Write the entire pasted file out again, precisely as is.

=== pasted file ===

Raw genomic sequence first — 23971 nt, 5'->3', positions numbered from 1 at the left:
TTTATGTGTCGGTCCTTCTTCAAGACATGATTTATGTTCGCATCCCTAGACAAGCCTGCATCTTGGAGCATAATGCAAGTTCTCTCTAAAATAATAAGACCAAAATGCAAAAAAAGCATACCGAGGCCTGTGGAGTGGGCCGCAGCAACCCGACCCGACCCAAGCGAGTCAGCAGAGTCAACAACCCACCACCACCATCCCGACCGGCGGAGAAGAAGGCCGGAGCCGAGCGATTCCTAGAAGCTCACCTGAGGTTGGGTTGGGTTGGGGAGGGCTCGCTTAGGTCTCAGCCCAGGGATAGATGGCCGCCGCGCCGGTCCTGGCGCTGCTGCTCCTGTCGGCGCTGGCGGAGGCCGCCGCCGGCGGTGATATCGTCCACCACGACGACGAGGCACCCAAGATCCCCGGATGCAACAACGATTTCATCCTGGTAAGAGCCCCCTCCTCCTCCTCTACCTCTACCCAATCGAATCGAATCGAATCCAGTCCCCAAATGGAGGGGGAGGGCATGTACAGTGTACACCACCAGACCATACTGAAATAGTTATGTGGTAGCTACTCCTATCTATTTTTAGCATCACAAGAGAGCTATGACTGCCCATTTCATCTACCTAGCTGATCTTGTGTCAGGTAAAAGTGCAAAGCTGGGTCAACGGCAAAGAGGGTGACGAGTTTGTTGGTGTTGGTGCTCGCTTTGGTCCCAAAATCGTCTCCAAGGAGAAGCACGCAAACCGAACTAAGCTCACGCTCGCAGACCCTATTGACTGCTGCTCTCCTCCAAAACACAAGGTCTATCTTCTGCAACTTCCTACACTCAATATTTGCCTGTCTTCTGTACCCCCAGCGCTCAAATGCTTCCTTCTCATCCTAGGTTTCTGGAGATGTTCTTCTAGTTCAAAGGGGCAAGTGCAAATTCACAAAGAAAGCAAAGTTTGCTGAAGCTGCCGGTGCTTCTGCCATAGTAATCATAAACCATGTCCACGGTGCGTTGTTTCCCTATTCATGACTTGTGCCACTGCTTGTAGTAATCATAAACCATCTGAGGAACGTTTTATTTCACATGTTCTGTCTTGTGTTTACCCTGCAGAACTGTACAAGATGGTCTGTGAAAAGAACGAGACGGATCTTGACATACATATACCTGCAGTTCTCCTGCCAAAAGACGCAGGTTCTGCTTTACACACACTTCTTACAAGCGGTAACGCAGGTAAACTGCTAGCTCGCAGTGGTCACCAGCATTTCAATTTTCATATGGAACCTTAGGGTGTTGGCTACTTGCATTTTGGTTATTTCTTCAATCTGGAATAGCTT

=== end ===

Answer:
Raw genomic sequence first — 23971 nt, 5'->3', positions numbered from 1 at the left:
TTTATGTGTCGGTCCTTCTTCAAGACATGATTTATGTTCGCATCCCTAGACAAGCCTGCATCTTGGAGCATAATGCAAGTTCTCTCTAAAATAATAAGACCAAAATGCAAAAAAAGCATACCGAGGCCTGTGGAGTGGGCCGCAGCAACCCGACCCGACCCAAGCGAGTCAGCAGAGTCAACAACCCACCACCACCATCCCGACCGGCGGAGAAGAAGGCCGGAGCCGAGCGATTCCTAGAAGCTCACCTGAGGTTGGGTTGGGTTGGGGAGGGCTCGCTTAGGTCTCAGCCCAGGGATAGATGGCCGCCGCGCCGGTCCTGGCGCTGCTGCTCCTGTCGGCGCTGGCGGAGGCCGCCGCCGGCGGTGATATCGTCCACCACGACGACGAGGCACCCAAGATCCCCGGATGCAACAACGATTTCATCCTGGTAAGAGCCCCCTCCTCCTCCTCTACCTCTACCCAATCGAATCGAATCGAATCCAGTCCCCAAATGGAGGGGGAGGGCATGTACAGTGTACACCACCAGACCATACTGAAATAGTTATGTGGTAGCTACTCCTATCTATTTTTAGCATCACAAGAGAGCTATGACTGCCCATTTCATCTACCTAGCTGATCTTGTGTCAGGTAAAAGTGCAAAGCTGGGTCAACGGCAAAGAGGGTGACGAGTTTGTTGGTGTTGGTGCTCGCTTTGGTCCCAAAATCGTCTCCAAGGAGAAGCACGCAAACCGAACTAAGCTCACGCTCGCAGACCCTATTGACTGCTGCTCTCCTCCAAAACACAAGGTCTATCTTCTGCAACTTCCTACACTCAATATTTGCCTGTCTTCTGTACCCCCAGCGCTCAAATGCTTCCTTCTCATCCTAGGTTTCTGGAGATGTTCTTCTAGTTCAAAGGGGCAAGTGCAAATTCACAAAGAAAGCAAAGTTTGCTGAAGCTGCCGGTGCTTCTGCCATAGTAATCATAAACCATGTCCACGGTGCGTTGTTTCCCTATTCATGACTTGTGCCACTGCTTGTAGTAATCATAAACCATCTGAGGAACGTTTTATTTCACATGTTCTGTCTTGTGTTTACCCTGCAGAACTGTACAAGATGGTCTGTGAAAAGAACGAGACGGATCTTGACATACATATACCTGCAGTTCTCCTGCCAAAAGACGCAGGTTCTGCTTTACACACACTTCTTACAAGCGGTAACGCAGGTAAACTGCTAGCTCGCAGTGGTCACCAGCATTTCAATTTTCATATGGAACCTTAGGGTGTTGGCTACTTGCATTTTGGTTATTTCTTCAATCTGGAATAGCTT